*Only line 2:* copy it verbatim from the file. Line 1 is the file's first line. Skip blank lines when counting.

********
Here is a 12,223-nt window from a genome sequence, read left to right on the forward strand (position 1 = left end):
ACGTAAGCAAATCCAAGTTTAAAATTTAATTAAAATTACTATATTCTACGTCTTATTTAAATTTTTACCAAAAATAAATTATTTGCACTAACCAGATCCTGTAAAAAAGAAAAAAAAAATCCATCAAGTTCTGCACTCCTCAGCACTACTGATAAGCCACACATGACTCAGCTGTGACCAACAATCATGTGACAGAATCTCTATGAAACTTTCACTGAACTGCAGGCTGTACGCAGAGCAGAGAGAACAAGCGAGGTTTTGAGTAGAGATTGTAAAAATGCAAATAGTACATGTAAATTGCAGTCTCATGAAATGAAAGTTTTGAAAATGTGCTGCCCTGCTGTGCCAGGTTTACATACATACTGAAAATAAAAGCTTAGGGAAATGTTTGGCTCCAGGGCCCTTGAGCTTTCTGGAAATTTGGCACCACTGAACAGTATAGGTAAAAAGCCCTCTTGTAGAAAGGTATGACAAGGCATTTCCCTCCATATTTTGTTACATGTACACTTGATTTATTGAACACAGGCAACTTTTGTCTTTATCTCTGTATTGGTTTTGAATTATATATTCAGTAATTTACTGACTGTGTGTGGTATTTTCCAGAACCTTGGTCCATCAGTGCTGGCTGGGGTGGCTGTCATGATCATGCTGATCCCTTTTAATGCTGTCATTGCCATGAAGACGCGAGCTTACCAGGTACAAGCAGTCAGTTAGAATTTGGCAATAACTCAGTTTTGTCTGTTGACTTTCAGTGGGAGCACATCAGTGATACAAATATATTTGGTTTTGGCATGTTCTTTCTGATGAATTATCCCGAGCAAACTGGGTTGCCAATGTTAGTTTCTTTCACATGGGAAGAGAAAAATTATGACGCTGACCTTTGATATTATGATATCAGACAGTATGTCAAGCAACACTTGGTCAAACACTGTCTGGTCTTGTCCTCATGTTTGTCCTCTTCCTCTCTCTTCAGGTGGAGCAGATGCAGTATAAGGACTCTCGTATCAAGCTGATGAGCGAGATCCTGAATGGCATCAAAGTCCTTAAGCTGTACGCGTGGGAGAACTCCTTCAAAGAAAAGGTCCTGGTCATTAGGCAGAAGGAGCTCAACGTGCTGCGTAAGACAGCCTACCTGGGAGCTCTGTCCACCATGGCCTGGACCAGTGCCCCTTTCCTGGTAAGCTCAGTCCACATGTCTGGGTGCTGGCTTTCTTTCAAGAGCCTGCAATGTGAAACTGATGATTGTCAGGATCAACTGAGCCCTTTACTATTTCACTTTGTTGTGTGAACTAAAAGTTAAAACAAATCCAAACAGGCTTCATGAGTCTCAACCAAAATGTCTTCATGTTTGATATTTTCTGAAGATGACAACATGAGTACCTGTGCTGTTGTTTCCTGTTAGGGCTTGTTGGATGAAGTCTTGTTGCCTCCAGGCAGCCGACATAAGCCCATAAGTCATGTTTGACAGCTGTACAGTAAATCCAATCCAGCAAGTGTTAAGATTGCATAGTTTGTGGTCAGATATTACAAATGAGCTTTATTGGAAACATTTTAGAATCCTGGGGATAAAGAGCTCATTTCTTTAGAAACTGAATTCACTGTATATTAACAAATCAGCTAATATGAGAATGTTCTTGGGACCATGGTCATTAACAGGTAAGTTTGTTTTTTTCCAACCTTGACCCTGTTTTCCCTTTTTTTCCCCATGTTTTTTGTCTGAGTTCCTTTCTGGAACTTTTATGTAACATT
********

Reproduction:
ACGTAAGCAAATCCAAGTTTAAAATTTAATTAAAATTACTATATTCTACGTCTTATTTAAATTTTTACCAAAAATAAATTATTTGCACTAACCAGATCCTGTAAAAAAGAAAAAAAAAATCCATCAAGTTCTGCACTCCTCAGCACTACTGATAAGCCACACATGACTCAGCTGTGACCAACAATCATGTGACAGAATCTCTATGAAACTTTCACTGAACTGCAGGCTGTACGCAGAGCAGAGAGAACAAGCGAGGTTTTGAGTAGAGATTGTAAAAATGCAAATAGTACATGTAAATTGCAGTCTCATGAAATGAAAGTTTTGAAAATGTGCTGCCCTGCTGTGCCAGGTTTACATACATACTGAAAATAAAAGCTTAGGGAAATGTTTGGCTCCAGGGCCCTTGAGCTTTCTGGAAATTTGGCACCACTGAACAGTATAGGTAAAAAGCCCTCTTGTAGAAAGGTATGACAAGGCATTTCCCTCCATATTTTGTTACATGTACACTTGATTTATTGAACACAGGCAACTTTTGTCTTTATCTCTGTATTGGTTTTGAATTATATATTCAGTAATTTACTGACTGTGTGTGGTATTTTCCAGAACCTTGGTCCATCAGTGCTGGCTGGGGTGGCTGTCATGATCATGCTGATCCCTTTTAATGCTGTCATTGCCATGAAGACGCGAGCTTACCAGGTACAAGCAGTCAGTTAGAATTTGGCAATAACTCAGTTTTGTCTGTTGACTTTCAGTGGGAGCACATCAGTGATACAAATATATTTGGTTTTGGCATGTTCTTTCTGATGAATTATCCCGAGCAAACTGGGTTGCCAATGTTAGTTTCTTTCACATGGGAAGAGAAAAATTATGACGCTGACCTTTGATATTATGATATCAGACAGTATGTCAAGCAACACTTGGTCAAACACTGTCTGGTCTTGTCCTCATGTTTGTCCTCTTCCTCTCTCTTCAGGTGGAGCAGATGCAGTATAAGGACTCTCGTATCAAGCTGATGAGCGAGATCCTGAATGGCATCAAAGTCCTTAAGCTGTACGCGTGGGAGAACTCCTTCAAAGAAAAGGTCCTGGTCATTAGGCAGAAGGAGCTCAACGTGCTGCGTAAGACAGCCTACCTGGGAGCTCTGTCCACCATGGCCTGGACCAGTGCCCCTTTCCTGGTAAGCTCAGTCCACATGTCTGGGTGCTGGCTTTCTTTCAAGAGCCTGCAATGTGAAACTGATGATTGTCAGGATCAACTGAGCCCTTTACTATTTCACTTTGTTGTGTGAACTAAAAGTTAAAACAAATCCAAACAGGCTTCATGAGTCTCAACCAAAATGTCTTCATGTTTGATATTTTCTGAAGATGACAACATGAGTACCTGTGCTGTTGTTTCCTGTTAGGGCTTGTTGGATGAAGTCTTGTTGCCTCCAGGCAGCCGACATAAGCCCATAAGTCATGTTTGACAGCTGTACAGTAAATCCAATCCAGCAAGTGTTAAGATTGCATAGTTTGTGGTCAGATATTACAAATGAGCTTTATTGGAAACATTTTAGAATCCTGGGGATAAAGAGCTCATTTCTTTAGAAACTGAATTCACTGTATATTAACAAATCAGCTAATATGAGAATGTTCTTGGGACCATGGTCATTAACAGGTAAGTTTGTTTTTTTCCAACCTTGACCCTGTTTTCCCTTTTTTTCCCCATGTTTTTTGTCTGAGTTCCTTTCTGGAACTTTTATGTAACATT